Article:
More than five million bats have been killed in Eastern Canada and the United States in recent years, due to a disease called white-nose syndrome. The culprit: a European fungus that more than likely arrived in North America on the boots of an unsuspecting traveler.
“Bats are an important part of our local ecosystems, and the fact that millions are dying is a great concern,” said David Lawrie, program director at the Rouge Valley Foundation.
The disease was first found in a cave in Schoharie County, N.Y., in 2006. Its spread is rapid, and as of 2010 the fungus had been identified in over 115 caves in North America. Currently, it has been detected in Ontario, Quebec, New Brunswick and Nova Scotia as well.
We want to conserve our bat populations for the ecosystem and future generations. There is still hope yet.
— David Lawrie
White-nose syndrome causes bats to develop patches of white fungus on their muzzles and other exposed skin tissue while they hibernate in the winter.
This fungus makes bats very ill, and their body temperatures increase with fever. The high temperatures cause the bats to wake up early and burn their stored fat too quickly. They are left weakened and usually die before the winter ends.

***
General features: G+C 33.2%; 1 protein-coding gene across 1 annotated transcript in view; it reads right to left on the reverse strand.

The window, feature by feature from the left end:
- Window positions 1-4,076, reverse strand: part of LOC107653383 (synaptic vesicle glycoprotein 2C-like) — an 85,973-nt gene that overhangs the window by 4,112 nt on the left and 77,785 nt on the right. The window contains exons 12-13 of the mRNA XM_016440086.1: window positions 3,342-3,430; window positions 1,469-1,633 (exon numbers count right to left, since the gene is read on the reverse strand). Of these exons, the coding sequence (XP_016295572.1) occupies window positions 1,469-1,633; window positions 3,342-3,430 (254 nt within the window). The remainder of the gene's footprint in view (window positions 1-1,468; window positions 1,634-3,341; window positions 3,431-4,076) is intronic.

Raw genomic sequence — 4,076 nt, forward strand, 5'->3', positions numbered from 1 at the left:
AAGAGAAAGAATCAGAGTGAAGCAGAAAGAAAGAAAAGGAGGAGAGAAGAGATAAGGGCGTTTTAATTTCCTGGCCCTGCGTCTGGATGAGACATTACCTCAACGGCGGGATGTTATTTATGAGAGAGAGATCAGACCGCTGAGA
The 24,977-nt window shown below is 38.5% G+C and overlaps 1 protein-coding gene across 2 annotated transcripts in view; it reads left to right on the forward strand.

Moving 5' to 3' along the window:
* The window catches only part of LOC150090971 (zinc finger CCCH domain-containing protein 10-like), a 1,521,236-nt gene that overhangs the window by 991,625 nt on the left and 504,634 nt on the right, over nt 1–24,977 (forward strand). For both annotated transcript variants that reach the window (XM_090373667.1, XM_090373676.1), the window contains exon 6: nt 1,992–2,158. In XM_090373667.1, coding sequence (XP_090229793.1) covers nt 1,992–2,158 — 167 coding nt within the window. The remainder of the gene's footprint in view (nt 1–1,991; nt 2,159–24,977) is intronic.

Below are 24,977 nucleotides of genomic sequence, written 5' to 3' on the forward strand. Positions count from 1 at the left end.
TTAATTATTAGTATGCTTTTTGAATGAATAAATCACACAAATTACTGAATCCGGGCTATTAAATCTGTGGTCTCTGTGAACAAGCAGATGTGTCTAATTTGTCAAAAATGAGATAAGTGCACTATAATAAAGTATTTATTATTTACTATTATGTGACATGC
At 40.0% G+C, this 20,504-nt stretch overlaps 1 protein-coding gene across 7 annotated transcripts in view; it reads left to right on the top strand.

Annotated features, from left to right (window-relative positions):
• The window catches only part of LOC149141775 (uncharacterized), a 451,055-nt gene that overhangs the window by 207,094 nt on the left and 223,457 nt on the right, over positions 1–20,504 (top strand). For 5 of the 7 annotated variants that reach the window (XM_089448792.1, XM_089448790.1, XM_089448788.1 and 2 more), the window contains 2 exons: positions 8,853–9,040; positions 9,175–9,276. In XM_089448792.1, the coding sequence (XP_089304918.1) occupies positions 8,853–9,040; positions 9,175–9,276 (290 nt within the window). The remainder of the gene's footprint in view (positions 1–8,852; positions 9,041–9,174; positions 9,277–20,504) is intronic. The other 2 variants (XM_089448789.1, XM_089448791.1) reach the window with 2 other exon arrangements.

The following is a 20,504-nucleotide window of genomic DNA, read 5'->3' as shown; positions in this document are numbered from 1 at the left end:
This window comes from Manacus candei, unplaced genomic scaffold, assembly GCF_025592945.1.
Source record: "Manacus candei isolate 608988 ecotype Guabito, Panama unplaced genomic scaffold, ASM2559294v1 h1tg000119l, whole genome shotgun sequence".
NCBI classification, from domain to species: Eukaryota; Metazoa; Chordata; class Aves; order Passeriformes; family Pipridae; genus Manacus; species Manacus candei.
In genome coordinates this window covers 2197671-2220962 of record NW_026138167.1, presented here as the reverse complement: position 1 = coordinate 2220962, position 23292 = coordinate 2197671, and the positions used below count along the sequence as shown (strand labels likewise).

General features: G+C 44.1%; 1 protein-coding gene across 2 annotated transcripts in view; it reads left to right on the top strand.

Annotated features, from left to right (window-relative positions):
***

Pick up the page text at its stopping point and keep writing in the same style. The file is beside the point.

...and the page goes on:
Fortunately for Scarborough’s bat population, no one has identified any bats within the Rouge Valley park system that have the disease.
“But having said that, there is no one from the Rouge Park staff that have conducted a formal survey or any indepth monitoring,” said Lawrie.
However, the park staff is planning to do some preliminary bat surveys and monitoring when their grant money for this year comes in. They are helping to conduct a “Bio Blitz” in the Rouge Valley in the middle of June, where they will identify as many types of plant and animal species as possible, including the bat.
Lawrie believes the blitz will help them learn about the health and population status of the local bat.
“Once we have some broad-scale data on the bats’ population and distribution within the valley system, we will focus more specifically on strategies that will help protect them,” said Lawrie.
On June 2 and 3, the Rouge Valley Conservation Centre will be holding its annual Rouge Valley Eco Exploration event where a variety of flora and fauna experts will be present to talk about the ecology and life histories of various species.
For the past two years there has been a bat expert present at the event.
“She [Jacqueline Miller] is very knowledgeable and will talk in detail about the white-nose syndrome,” said Lawrie.
The U.S. Fish and Wildlife Service has requested that people decontaminate their clothing and equipment prior to entering and immediately after they exit a cave, to try to further prevent the spread of the fungus.
Currently, there is no treatment for bats with the disease, and no means of stopping its transmission from bat to bat. A bat with white-nose syndrome has only a five per cent chance of survival.
“We have been working closely with our bat experts and shall continue this work for coming years,” said Lawrie. “We want to conserve our bat populations for the ecosystem and future generations. There is still hope yet.”